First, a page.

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Complexity in organoleptic paths of motion in the genre of craft beer reviews: a comparative study of Spanish and English.

Clarke, David (2019) Complexity in organoleptic paths of motion in the genre of craft beer reviews: a comparative study of Spanish and English. PhD thesis, Dublin City University.

The study of how languages differ in their portrayal of motion events has received much attention since Talmy (1972) provided the first detailed account of the phenomenon. Interest has extended from real, or factive motion, to imagined or fictive motion, and from there to metaphorical motion, in which experience in one sensory domain is understood in terms of motion. Studies of metaphorical motion have, however, concentrated so far on a limited number of sensory domains, principally vision, and drawn data from a limited number of textual genres. The aim of this study is to identify the extent to which motion expressions are employed to express organoleptic sensory experiences, that is experiences of taste and smell. Drawing on analytical categories put forward by Talmy (2000) in his treatment of Satellite- and Verb-framed languages and on treatments based on Cognitive Metaphor Theory (Lakoff and Johnson 1980), and particularly the concept of ‘embodiment’, we investigate the variety and complexity of organoleptic Paths evidenced in two self-built corpora of craft beer reviews, one in Spanish, the other in English. We also compare the level of complexity evident in these sensory Path types with those of another, closely related, sensory domain: vision. The study finds, in line with related studies, that English has greater variety and complexity of sensory Paths than Spanish. A more unexpected result is the finding that organoleptic Paths are more varied and complex than visual Paths. This finding, then, may encourage us to reconsider Path complexity differences in sensory domains as a multifactorial issue and not simply as a cognitive-linguistic phenomenon. It is proposed here that external factors such as genre, or specifically, its communicative functions and linguistic constraints, coupled with the unique ‘perceptual landscapes’ created by each sensory modality, may transcend perceived physical boundaries of a Figure’s trajectory.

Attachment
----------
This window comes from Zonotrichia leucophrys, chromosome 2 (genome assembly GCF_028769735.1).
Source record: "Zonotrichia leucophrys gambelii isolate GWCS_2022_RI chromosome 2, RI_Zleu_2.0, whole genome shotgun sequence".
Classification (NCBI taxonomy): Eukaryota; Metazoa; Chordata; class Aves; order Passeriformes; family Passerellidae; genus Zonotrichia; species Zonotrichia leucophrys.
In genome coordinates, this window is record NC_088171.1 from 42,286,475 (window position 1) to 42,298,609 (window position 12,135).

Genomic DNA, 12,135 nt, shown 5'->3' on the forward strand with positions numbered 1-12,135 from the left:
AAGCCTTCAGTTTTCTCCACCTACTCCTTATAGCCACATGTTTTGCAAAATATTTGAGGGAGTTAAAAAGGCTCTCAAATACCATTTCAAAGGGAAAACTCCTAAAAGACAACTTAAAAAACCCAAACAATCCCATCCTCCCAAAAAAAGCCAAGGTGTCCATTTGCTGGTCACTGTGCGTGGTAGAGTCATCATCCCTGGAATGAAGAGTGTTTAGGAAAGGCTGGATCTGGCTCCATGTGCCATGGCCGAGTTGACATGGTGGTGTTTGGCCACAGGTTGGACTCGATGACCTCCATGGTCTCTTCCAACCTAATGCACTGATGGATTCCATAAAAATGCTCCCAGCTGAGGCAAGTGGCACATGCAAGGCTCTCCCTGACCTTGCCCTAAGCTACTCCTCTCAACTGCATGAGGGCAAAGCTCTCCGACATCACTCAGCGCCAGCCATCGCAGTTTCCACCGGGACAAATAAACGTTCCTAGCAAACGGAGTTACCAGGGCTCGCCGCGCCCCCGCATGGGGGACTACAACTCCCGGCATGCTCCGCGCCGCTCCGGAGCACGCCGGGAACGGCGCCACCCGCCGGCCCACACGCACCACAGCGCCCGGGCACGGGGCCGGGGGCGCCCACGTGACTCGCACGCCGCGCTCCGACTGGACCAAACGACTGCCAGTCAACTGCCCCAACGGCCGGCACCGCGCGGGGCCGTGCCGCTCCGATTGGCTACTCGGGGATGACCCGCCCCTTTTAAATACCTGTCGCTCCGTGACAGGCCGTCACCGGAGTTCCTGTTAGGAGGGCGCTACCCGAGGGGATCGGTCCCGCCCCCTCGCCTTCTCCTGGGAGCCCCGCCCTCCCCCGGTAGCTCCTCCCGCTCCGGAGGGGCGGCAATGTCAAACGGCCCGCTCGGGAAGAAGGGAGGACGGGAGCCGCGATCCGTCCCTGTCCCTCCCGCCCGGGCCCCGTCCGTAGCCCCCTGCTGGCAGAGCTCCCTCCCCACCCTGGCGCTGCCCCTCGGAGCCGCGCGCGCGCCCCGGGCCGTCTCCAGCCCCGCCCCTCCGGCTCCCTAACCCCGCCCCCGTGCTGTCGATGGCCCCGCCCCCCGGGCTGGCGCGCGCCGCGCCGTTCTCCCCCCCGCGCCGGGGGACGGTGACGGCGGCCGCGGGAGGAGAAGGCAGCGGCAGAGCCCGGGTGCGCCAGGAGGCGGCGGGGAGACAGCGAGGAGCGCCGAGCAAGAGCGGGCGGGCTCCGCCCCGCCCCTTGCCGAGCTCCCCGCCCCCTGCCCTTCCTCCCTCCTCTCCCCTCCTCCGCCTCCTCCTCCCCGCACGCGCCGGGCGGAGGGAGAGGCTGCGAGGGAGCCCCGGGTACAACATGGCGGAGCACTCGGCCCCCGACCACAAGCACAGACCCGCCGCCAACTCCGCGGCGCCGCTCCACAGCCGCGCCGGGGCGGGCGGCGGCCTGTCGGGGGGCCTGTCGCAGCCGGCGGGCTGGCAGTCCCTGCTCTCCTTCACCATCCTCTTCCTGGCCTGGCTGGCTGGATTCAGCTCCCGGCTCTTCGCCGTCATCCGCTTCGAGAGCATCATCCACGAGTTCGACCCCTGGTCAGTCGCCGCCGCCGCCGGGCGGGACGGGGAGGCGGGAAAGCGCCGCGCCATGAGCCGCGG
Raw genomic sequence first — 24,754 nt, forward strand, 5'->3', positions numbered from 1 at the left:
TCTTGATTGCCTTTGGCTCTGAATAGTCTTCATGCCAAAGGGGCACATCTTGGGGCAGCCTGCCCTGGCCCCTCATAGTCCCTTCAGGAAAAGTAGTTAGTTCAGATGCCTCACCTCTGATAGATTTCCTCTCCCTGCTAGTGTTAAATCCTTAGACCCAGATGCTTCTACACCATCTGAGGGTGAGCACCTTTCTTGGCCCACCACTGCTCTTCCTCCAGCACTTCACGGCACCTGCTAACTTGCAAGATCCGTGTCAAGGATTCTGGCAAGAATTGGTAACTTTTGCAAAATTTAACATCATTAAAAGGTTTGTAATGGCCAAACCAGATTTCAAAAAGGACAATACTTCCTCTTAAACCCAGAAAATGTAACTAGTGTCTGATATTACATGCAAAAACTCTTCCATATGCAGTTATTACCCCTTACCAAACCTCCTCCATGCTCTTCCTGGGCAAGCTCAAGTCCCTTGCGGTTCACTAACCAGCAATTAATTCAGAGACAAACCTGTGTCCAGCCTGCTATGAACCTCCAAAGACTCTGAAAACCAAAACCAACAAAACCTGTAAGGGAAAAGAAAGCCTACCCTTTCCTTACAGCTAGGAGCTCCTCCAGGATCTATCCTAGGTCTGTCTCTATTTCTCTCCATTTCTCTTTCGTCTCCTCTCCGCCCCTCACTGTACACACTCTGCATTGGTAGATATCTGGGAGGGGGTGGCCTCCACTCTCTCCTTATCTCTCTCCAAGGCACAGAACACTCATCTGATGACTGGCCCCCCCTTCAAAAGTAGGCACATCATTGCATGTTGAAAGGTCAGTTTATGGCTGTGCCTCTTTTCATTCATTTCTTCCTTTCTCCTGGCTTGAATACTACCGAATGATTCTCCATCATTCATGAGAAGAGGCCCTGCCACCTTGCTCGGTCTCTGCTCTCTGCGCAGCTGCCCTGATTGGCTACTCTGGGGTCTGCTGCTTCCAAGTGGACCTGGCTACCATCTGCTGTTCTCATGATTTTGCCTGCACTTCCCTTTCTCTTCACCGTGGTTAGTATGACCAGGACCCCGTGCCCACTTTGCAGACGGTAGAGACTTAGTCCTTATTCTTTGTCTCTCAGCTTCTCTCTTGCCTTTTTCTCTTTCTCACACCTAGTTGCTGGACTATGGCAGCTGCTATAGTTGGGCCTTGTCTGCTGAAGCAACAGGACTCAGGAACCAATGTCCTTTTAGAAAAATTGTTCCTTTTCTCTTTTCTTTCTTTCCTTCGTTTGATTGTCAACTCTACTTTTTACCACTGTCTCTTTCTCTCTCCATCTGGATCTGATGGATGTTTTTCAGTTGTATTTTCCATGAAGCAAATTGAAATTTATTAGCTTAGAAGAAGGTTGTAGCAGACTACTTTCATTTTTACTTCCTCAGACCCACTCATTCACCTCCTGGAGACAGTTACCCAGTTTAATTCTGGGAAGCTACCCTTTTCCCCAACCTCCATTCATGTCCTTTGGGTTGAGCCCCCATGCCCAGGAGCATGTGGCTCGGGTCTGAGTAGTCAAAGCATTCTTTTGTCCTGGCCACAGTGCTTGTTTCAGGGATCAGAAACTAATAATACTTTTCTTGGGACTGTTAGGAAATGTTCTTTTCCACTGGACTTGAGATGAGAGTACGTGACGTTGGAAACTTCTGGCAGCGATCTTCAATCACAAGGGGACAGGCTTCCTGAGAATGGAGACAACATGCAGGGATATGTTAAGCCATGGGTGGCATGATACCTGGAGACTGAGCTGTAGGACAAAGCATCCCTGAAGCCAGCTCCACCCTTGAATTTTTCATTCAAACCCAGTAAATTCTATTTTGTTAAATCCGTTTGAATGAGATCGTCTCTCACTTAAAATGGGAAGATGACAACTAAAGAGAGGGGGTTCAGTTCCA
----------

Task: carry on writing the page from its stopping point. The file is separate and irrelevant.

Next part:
Item Type:Thesis (PhD)
Date of Award:March 2019
Supervisor(s):Kenny, Dorothy
Subjects:Humanities > Language
Humanities > Linguistics
Humanities > Philosophy
Humanities > Semantics
Humanities > Spanish language
DCU Faculties and Centres:DCU Faculties and Schools > Faculty of Humanities and Social Science > School of Applied Language and Intercultural Studies
Research Institutes and Centres > Centre for Translation and Textual Studies (CTTS)
Use License:This item is licensed under a Creative Commons Attribution-NonCommercial-No Derivative Works 3.0 License. View License
Funders:School of Applied Language and Intercultural Studies, DCU
ID Code:22902
Deposited On:03 Apr 2019 12:27 by Dorothy Kenny . Last Modified 03 Apr 2019 12:27

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